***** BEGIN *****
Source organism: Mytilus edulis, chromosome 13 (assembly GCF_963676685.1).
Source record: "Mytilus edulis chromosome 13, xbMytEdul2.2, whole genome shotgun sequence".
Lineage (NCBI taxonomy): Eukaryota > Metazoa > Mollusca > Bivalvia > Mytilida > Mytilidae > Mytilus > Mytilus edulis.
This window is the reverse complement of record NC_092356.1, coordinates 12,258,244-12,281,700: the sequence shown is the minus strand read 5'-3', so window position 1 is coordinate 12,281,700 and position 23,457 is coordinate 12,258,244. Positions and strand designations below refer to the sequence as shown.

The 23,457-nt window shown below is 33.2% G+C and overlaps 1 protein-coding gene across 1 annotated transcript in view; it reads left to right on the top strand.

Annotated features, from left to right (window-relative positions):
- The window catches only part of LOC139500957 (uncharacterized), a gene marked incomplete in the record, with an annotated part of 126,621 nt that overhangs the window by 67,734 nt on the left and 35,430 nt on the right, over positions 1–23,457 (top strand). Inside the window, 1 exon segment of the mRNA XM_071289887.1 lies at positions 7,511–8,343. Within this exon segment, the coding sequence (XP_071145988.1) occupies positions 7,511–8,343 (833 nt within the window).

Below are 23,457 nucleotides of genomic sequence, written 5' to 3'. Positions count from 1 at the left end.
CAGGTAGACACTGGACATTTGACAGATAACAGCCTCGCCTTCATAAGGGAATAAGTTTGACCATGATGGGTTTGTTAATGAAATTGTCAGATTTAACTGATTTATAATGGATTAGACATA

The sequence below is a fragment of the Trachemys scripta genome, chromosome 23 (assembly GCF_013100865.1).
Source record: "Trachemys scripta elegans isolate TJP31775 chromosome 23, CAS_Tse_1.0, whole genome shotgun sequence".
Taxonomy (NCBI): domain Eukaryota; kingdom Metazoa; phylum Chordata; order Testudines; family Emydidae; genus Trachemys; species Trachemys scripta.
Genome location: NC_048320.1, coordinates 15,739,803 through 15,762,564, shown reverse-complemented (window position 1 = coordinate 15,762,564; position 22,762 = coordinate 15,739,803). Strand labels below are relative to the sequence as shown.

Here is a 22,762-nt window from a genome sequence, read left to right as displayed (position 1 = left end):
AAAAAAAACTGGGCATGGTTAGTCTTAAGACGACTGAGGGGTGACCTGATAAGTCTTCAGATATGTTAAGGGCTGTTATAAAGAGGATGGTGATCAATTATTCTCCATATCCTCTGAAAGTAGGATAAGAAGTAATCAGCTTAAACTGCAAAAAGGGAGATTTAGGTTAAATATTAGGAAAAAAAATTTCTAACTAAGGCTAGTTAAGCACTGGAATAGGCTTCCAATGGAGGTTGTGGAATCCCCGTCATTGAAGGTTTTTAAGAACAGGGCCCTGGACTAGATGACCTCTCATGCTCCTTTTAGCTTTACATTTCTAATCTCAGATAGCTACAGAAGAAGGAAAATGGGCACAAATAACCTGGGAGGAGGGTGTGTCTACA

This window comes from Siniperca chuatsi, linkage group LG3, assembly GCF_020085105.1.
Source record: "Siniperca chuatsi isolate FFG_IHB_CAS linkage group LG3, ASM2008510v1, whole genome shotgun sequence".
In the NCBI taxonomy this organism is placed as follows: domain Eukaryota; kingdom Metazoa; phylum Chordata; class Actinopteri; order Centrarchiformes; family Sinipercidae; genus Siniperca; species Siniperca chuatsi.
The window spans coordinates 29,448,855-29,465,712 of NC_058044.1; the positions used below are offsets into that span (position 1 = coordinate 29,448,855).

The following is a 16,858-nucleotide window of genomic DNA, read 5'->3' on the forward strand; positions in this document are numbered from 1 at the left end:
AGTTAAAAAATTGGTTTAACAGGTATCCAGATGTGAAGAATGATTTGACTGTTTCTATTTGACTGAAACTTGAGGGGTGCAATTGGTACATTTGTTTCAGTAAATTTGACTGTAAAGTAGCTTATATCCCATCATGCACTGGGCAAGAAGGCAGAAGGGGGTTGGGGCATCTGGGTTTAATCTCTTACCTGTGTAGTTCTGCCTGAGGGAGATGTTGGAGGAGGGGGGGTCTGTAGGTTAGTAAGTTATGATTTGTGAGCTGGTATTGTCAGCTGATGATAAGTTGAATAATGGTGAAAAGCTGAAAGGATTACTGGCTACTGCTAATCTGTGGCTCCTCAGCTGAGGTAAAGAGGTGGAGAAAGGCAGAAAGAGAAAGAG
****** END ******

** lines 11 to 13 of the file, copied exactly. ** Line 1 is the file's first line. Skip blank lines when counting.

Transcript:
Source record: "Trachemys scripta elegans isolate TJP31775 chromosome 23, CAS_Tse_1.0, whole genome shotgun sequence".
Taxonomy (NCBI): domain Eukaryota; kingdom Metazoa; phylum Chordata; order Testudines; family Emydidae; genus Trachemys; species Trachemys scripta.
Genome location: NC_048320.1, coordinates 15,739,803 through 15,762,564, shown reverse-complemented (window position 1 = coordinate 15,762,564; position 22,762 = coordinate 15,739,803). Strand labels below are relative to the sequence as shown.